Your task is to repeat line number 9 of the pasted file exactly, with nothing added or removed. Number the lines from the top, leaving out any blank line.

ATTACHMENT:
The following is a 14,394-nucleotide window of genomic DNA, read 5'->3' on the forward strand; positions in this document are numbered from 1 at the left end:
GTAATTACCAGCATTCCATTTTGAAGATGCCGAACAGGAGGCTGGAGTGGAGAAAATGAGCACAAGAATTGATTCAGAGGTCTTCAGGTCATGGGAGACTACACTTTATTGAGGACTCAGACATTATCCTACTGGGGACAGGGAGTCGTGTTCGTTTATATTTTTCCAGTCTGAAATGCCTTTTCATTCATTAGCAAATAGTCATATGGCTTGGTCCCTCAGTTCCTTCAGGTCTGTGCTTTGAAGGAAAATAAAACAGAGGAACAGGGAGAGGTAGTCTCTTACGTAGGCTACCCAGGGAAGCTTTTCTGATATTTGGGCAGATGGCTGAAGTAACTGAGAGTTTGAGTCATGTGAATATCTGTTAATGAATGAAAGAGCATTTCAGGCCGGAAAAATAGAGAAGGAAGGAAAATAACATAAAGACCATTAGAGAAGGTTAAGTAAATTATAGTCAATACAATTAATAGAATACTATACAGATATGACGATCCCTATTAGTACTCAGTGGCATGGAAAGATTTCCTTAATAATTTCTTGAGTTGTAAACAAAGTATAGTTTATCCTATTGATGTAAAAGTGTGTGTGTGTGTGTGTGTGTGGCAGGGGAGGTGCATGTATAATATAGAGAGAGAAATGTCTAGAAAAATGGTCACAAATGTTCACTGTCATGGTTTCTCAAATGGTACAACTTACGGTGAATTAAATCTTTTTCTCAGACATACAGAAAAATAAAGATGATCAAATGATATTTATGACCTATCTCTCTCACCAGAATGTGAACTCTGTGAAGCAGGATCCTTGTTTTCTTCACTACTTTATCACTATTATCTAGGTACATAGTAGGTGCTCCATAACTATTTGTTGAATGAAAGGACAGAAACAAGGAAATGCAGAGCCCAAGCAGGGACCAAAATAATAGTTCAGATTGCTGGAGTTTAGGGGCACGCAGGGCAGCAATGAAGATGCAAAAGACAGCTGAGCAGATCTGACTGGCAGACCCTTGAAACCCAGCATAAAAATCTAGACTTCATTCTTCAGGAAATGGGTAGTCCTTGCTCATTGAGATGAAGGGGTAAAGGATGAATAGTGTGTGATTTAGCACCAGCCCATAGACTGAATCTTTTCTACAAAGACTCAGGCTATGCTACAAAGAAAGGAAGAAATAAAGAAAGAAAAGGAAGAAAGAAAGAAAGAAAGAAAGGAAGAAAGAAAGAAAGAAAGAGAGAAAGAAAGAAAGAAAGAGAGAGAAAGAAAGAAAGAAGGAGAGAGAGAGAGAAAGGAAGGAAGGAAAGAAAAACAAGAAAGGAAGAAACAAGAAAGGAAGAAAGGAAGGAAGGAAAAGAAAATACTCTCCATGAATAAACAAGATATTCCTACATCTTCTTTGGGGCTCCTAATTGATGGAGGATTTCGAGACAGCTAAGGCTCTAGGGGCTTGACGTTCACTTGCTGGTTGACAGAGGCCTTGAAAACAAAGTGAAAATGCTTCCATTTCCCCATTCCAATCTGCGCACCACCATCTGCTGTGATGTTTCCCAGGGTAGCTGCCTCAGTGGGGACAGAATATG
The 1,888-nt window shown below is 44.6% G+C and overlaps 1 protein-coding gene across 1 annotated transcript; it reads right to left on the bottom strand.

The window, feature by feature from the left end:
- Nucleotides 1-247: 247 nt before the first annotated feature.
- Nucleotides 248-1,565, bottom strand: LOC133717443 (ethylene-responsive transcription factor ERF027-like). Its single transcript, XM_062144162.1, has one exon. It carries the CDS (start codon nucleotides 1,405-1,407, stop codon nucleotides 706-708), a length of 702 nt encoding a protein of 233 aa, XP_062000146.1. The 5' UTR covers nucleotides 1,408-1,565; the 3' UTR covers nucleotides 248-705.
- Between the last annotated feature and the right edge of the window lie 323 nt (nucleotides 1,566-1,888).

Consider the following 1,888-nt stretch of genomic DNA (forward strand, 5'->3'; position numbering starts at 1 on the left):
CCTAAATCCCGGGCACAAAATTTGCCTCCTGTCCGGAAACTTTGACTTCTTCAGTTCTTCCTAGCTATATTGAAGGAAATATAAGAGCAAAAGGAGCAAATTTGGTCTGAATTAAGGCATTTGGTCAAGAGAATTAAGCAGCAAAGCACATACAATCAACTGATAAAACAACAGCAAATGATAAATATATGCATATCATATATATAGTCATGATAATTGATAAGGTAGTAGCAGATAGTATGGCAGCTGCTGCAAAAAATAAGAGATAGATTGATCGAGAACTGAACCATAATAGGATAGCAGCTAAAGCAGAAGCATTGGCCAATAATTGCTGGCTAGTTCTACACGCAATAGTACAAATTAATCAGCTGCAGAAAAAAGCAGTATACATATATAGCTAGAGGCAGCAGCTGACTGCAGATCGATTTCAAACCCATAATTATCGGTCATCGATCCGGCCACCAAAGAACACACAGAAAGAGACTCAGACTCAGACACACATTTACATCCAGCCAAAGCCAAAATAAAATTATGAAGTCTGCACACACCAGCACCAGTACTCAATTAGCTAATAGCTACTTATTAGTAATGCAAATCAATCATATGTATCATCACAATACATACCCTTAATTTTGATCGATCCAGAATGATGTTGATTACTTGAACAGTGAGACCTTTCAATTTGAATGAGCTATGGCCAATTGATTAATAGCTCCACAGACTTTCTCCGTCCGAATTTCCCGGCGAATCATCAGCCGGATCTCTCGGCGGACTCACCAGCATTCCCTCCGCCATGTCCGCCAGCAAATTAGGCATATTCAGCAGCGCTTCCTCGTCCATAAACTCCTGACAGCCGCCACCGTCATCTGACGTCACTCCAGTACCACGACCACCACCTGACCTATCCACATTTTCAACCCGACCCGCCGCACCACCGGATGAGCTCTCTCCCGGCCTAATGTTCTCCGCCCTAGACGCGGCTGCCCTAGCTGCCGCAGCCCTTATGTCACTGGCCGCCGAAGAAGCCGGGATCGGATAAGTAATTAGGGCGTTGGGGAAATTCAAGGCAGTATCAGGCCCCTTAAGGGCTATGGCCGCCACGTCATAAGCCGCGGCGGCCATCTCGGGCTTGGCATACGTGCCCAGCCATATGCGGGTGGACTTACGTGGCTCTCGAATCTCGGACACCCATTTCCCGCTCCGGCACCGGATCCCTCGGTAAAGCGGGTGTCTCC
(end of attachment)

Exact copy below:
CCTAAATCCCGGGCACAAAATTTGCCTCCTGTCCGGAAACTTTGACTTCTTCAGTTCTTCCTAGCTATATTGAAGGAAATATAAGAGCAAAAGGAGCAAATTTGGTCTGAATTAAGGCATTTGGTCAAGAGAATTAAGCAGCAAAGCACATACAATCAACTGATAAAACAACAGCAAATGATAAATATATGCATATCATATATATAGTCATGATAATTGATAAGGTAGTAGCAGATAGTATGGCAGCTGCTGCAAAAAATAAGAGATAGATTGATCGAGAACTGAACCATAATAGGATAGCAGCTAAAGCAGAAGCATTGGCCAATAATTGCTGGCTAGTTCTACACGCAATAGTACAAATTAATCAGCTGCAGAAAAAAGCAGTATACATATATAGCTAGAGGCAGCAGCTGACTGCAGATCGATTTCAAACCCATAATTATCGGTCATCGATCCGGCCACCAAAGAACACACAGAAAGAGACTCAGACTCAGACACACATTTACATCCAGCCAAAGCCAAAATAAAATTATGAAGTCTGCACACACCAGCACCAGTACTCAATTAGCTAATAGCTACTTATTAGTAATGCAAATCAATCATATGTATCATCACAATACATACCCTTAATTTTGATCGATCCAGAATGATGTTGATTACTTGAACAGTGAGACCTTTCAATTTGAATGAGCTATGGCCAATTGATTAATAGCTCCACAGACTTTCTCCGTCCGAATTTCCCGGCGAATCATCAGCCGGATCTCTCGGCGGACTCACCAGCATTCCCTCCGCCATGTCCGCCAGCAAATTAGGCATATTCAGCAGCGCTTCCTCGTCCATAAACTCCTGACAGCCGCCACCGTCATCTGACGTCACTCCAGTACCACGACCACCACCTGACCTATCCACATTTTCAACCCGACCCGCCGCACCACCGGATGAGCTCTCTCCCGGCCTAATGTTCTCCGCCCTAGACGCGGCTGCCCTAGCTGCCGCAGCCCTTATGTCACTGGCCGCCGAAGAAGCCGGGATCGGATAAGTAATTAGGGCGTTGGGGAAATTCAAGGCAGTATCAGGCCCCTTAAGGGCTATGGCCGCCACGTCATAAGCCGCGGCGGCCATCTCGGGCTTGGCATACGTGCCCAGCCATATGCGGGTGGACTTACGTGGCTCTCGAATCTCGGACACCCATTTCCCGCTCCGGCACCGGATCCCTCGGTAAAGCGGGTGTCTCC